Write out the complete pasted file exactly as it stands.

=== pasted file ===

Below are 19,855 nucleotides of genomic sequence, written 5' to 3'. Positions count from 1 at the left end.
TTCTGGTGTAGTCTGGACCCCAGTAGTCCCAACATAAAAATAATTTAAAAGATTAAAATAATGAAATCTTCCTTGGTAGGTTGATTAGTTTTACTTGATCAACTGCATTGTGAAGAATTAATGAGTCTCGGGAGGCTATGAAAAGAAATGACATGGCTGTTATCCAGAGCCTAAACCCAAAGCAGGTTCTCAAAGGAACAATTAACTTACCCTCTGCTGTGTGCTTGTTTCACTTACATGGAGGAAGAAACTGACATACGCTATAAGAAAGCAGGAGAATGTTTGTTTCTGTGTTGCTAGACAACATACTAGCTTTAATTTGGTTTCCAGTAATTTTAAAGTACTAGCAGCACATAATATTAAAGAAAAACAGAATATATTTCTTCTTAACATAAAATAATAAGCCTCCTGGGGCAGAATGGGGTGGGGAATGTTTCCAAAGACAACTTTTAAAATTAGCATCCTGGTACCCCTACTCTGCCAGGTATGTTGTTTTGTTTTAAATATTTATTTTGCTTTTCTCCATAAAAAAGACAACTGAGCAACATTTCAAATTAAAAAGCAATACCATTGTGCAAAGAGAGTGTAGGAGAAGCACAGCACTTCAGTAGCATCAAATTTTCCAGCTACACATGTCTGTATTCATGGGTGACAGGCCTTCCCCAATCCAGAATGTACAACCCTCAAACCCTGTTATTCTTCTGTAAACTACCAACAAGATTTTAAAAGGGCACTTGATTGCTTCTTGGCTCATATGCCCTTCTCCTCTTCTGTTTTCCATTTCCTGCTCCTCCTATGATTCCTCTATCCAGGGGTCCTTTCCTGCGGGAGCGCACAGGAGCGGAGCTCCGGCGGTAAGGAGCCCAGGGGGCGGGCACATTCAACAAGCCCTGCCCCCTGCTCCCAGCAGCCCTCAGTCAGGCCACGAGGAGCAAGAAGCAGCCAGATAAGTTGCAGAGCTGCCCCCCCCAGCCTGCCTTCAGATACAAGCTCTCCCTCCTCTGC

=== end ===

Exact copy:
Below are 19,855 nucleotides of genomic sequence, written 5' to 3'. Positions count from 1 at the left end.
TTCTGGTGTAGTCTGGACCCCAGTAGTCCCAACATAAAAATAATTTAAAAGATTAAAATAATGAAATCTTCCTTGGTAGGTTGATTAGTTTTACTTGATCAACTGCATTGTGAAGAATTAATGAGTCTCGGGAGGCTATGAAAAGAAATGACATGGCTGTTATCCAGAGCCTAAACCCAAAGCAGGTTCTCAAAGGAACAATTAACTTACCCTCTGCTGTGTGCTTGTTTCACTTACATGGAGGAAGAAACTGACATACGCTATAAGAAAGCAGGAGAATGTTTGTTTCTGTGTTGCTAGACAACATACTAGCTTTAATTTGGTTTCCAGTAATTTTAAAGTACTAGCAGCACATAATATTAAAGAAAAACAGAATATATTTCTTCTTAACATAAAATAATAAGCCTCCTGGGGCAGAATGGGGTGGGGAATGTTTCCAAAGACAACTTTTAAAATTAGCATCCTGGTACCCCTACTCTGCCAGGTATGTTGTTTTGTTTTAAATATTTATTTTGCTTTTCTCCATAAAAAAGACAACTGAGCAACATTTCAAATTAAAAAGCAATACCATTGTGCAAAGAGAGTGTAGGAGAAGCACAGCACTTCAGTAGCATCAAATTTTCCAGCTACACATGTCTGTATTCATGGGTGACAGGCCTTCCCCAATCCAGAATGTACAACCCTCAAACCCTGTTATTCTTCTGTAAACTACCAACAAGATTTTAAAAGGGCACTTGATTGCTTCTTGGCTCATATGCCCTTCTCCTCTTCTGTTTTCCATTTCCTGCTCCTCCTATGATTCCTCTATCCAGGGGTCCTTTCCTGCGGGAGCGCACAGGAGCGGAGCTCCGGCGGTAAGGAGCCCAGGGGGCGGGCACATTCAACAAGCCCTGCCCCCTGCTCCCAGCAGCCCTCAGTCAGGCCACGAGGAGCAAGAAGCAGCCAGATAAGTTGCAGAGCTGCCCCCCCCAGCCTGCCTTCAGATACAAGCTCTCCCTCCTCTGC